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Information Technology: Lots of Jobs Available, But Enough IT Workers To Fill Them?

March 11, 2013 by Luke Mason

The almost-insatiable demand for information technology (IT) workers is hardly a secret. Tech companies, including EMSI, are constantly looking for talented web developers and programmers, and recruiters from a wide swath of industries also feel the pain when it comes to finding IT talent.

John Zappe wrote last month at ERE.net that the market for IT workers is expected to tighten nationwide this year. As Rona Borre, CEO of Instant Technology LLC, told Crain’s Chicago Business, it’s “the tightest I’ve seen it since the tech boom in the late 1990s.”

We’ve written plenty in the last year about IT jobs, the pipeline of graduates, and the surprisingly stagnant wages nationally for software engineers and programmers from 2004-2010. In this post, we’ll take a fresh look at IT supply and demand with the most current labor market data available from EMSI and other sources.

Wages: Still Not Rising

Of all IT fields, software developers and programmers in general are most in-demand. But wages in the U.S. for programmers aren’t trending upward like you would expect given the hard-to-find-talent landscape and apparently limited supply of these workers. In fact, median annual salaries* declined from 2009-2011:

Applications software developers saw a 2.7% drop in real wages, slightly more than computers programmers (-2.4%) and systems software developers (-1.4%). The BLS will release 2012 data in May, so these numbers are lagging — but they’re still surprising. If employers are having a hard time finding developers, salaries should be rising.

Perhaps firms are trying to pay below market-determined wages for developers, a trend Peter Cappelli discusses in his book on the so-called skills gap. Writes Cappelli, “When I hear stories about the difficulty in finding applicants, I always ask employers if they have tried raising wages, which in many cases have not gone up in years. The response is virtually always that they believe their wages are high enough. But—and it’s a big but—this doesn’t reflect a skill shortage. It simply means that employers are not paying the market wage.”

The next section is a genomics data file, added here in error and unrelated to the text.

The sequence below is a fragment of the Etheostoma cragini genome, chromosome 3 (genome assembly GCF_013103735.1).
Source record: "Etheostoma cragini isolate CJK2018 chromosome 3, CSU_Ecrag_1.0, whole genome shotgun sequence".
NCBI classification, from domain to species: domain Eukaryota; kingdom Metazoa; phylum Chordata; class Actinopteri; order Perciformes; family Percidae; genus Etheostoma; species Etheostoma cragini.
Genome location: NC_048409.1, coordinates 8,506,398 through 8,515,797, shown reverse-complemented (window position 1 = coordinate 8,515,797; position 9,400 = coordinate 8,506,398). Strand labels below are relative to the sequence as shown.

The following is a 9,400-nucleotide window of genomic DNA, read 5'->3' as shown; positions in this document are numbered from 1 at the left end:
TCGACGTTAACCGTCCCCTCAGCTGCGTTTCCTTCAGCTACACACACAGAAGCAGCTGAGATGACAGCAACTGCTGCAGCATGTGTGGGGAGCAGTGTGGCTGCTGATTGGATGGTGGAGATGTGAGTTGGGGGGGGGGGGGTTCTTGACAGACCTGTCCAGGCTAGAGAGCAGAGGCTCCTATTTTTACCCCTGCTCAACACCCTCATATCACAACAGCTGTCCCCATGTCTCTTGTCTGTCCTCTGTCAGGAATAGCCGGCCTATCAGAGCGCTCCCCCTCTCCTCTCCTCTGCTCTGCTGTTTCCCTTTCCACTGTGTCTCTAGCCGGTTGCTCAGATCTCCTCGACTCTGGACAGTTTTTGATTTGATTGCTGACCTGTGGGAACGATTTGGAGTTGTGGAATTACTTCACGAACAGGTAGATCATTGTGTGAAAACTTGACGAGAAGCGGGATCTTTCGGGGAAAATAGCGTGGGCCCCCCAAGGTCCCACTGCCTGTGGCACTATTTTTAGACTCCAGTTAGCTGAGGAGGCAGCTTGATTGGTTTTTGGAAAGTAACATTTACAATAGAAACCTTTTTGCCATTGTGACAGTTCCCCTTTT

* The BLS discourages using OES data to compare wages over time, specifically for reasons outlined here.

Supply and Demand: A Relative Balance

California, Virginia, Texas, Washington — these are a few of the states that we identified as having a potential undersupply of new IT workers coming into the workforce. But the national picture isn’t as out of whack as you might expect. The latest data from EMSI and the National Center for Education Statistics actually indicates a slight oversupply — there were 152,950 graduates in IT-related programs in 2011 compared to 147,156 job openings (new jobs plus turnover) estimated for this year.

The most openings among IT occupations are projected for computer support specialists (28,031), followed by applications software developers (20,925):

SOC CodeIT Occupation2012 Jobs2013 Projected JobsProjected ChangeProjected % ChangeAnnual OpeningsMedian Hourly EarningsEducation Level
15-1159Computer Support Specialists662,550672,75910,2092%28,031$23.58Associate's degree
15-1132Software Developers, Applications580,466595,03314,5673%20,925$42.92Bachelor's degree
15-1121Computer Systems Analysts530,098540,34910,2512%20,741$37.62Bachelor's degree
15-1133Software Developers, Systems Software417,604429,34211,7383%16,318$46.69Bachelor's degree
15-1142Network and Computer Systems Administrators361,646369,9788,3322%14,769$34.29Bachelor's degree
15-1131Computer Programmers350,518353,8353,3171%11,999$34.48Bachelor's degree
15-1179Information Security Analysts, Web Developers, and Computer Network Architects315,290321,5436,2532%11,296$35.99Bachelor's degree
11-3021Computer and Information Systems Managers321,201326,3835,1822%10,228$56.67Bachelor's or higher degree, plus work experience
15-1799Computer Occupations, All Other195,774197,7301,9561%5,937$38.13Bachelor's degree
15-1141Database Administrators118,529122,0513,5223%5,593$36.44Bachelor's degree
15-1111Computer and Information Research Scientists30,12230,8427202%1,320$47.59Doctoral degree
Source: QCEW Employees, Non-QCEW Employees & Self-Employed - EMSI 2013.1 Class of Worker

While demand for IT workers is on the rise, so too are the number of graduates in fields supplying these workers. They’ve jumped 19% since 2008:

Much of the data for this post comes from Analyst, EMSI’s web-based labor market data and analysis tool. For more information, contact Josh Wright ([email protected])Follow us on Twitter @DesktopEcon.

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